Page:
Good news for the approximately two million Americans with psoriatic arthritis (PsA). Those with active disease now have two new treatment options: the U.S. Food and Drug Administration (FDA) in December approved both ixekizumab (Taltz) and tofacitinib (Xeljanz) for the treatment of PsA.
Physicians will soon have a new guideline for the management of psoriatic arthritis (PsA). This ambitious undertaking, the details of which were presented recently at the American College of Rheumatology (ACR) Annual Meeting, involved a large panel of experts who analyzed and synthesized the best available evidence to create and support the recommendations.
The proposed guideline – which contains approximately 80 recommendations – will undergo final review prior to consideration for publication in 2018 in the journals Arthritis Care & Research and Arthritis & Rheumatism. It will help rheumatologists select treatments for their psoriatic arthritis patients based on the best available evidence, especially in light of all the new treatments recently approved for PsA by the Food and Drug Administration (FDA).
Keep up-to-date on the latest psoriatic arthritis (PsA) research with our brief research summaries.
The U.S. Food and Drug Administration (FDA) has approved the biologic drug abatacept (Orencia) to treat psoriatic arthritis (PsA) in adults. It’s already approved for rheumatoid arthritis (RA) and for one subtype of juvenile idiopathic arthritis (JIA).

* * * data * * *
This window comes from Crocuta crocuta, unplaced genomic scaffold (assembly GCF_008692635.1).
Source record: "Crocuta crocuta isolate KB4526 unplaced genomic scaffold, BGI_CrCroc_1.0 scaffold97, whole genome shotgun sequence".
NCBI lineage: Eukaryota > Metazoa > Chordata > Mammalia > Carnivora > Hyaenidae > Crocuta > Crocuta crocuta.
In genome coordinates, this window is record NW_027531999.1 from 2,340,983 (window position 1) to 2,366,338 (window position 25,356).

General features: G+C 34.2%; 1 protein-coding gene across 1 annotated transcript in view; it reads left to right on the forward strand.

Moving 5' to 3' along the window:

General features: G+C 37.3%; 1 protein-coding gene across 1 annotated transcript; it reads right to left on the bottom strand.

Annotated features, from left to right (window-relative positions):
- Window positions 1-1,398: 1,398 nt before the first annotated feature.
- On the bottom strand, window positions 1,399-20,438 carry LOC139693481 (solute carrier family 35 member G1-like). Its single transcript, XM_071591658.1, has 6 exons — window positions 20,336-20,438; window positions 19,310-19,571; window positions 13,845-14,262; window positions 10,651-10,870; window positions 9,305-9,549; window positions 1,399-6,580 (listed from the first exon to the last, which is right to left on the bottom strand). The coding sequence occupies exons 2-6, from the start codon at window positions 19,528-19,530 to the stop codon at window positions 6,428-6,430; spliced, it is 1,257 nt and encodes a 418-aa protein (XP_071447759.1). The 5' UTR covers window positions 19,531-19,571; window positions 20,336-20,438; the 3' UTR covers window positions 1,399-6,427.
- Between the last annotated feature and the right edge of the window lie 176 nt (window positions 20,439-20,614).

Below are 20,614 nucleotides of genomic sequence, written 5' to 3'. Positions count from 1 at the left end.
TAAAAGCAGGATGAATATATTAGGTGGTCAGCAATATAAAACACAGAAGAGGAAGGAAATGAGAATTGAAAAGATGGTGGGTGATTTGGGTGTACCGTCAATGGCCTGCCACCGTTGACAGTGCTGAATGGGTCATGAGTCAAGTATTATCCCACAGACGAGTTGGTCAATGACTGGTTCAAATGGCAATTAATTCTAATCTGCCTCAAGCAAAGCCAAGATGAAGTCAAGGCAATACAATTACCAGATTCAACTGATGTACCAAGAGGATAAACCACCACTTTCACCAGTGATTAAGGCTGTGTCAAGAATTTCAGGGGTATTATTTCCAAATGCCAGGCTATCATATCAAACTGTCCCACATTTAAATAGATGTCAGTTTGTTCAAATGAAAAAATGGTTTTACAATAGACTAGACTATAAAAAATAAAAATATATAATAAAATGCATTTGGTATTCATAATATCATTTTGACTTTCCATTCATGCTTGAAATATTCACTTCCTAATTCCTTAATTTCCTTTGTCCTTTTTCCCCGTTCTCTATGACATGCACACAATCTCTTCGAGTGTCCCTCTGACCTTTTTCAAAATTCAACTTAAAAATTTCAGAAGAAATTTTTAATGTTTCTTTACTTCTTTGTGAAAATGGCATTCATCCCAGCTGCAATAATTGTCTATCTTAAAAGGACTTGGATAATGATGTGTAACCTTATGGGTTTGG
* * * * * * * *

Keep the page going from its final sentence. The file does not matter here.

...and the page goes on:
Abatacept is a biologic medication that works by targeting T-lymphocytes (T cells), immune cells that are overproduced in people with inflammatory arthritis. The drug, technically called a “selective costimulation modulator,” attaches to the surface of the cells, preventing them from communicating with other cells and producing chemicals that can lead to joint damage and symptoms like pain and swelling. It’s given as a monthly infusion or weekly injection.
People with ankylosing spondylitis or psoriatic arthritis who take cholesterol-lowering drugs called statins seem to live longer than people who don’t take them, according to researchers at Massachusetts General Hospital in Boston. They presented their findings recently at the American College of Rheumatology’s 2016 Annual Meeting.
In a previous study, Massachusetts General researchers found that people with rheumatoid arthritis (RA) who took statins lived longer, and they wanted to know if the drugs would offer a similar benefit to patients with other types of inflammatory arthritis, such as ankylosing spondylitis (AS) and psoriatic arthritis (PsA). AS mainly affects the spine, especially the sacroiliac joint where the spine meets the pelvis. PsA affects joints as well as skin.
Continue reading Statins May Cut Death Risk in Those with Psoriatic Arthritis & Ankylosing Spondylitis
Keeping disease activity under control with disease-modifying antirheumatic drugs and biologics is an important part of managing the skin symptoms of psoriatic arthritis. But many lifestyle habits can help or worsen psoriasis. Here are 9 self-care tips that can relieve symptoms and promote healthier skin.
Moisturize, moisturize, moisturize. One of the best remedies for scaling skin is moisture. Applying moisturizers frequently can relieve dryness and itching and promote healing, particularly in cold, dry weather. The best one for you will depend on how dry your skin is – the thicker the product the more moisture it will hold in, says Steven R. Feldman, MD, professor in the department of dermatology at Wake Forest University School of Medicine in Winston-Salem, N.C. Dr. Feldman recommends fragrance-free products. A few brands to look for: Cetaphil, CeraVe and Eucerin.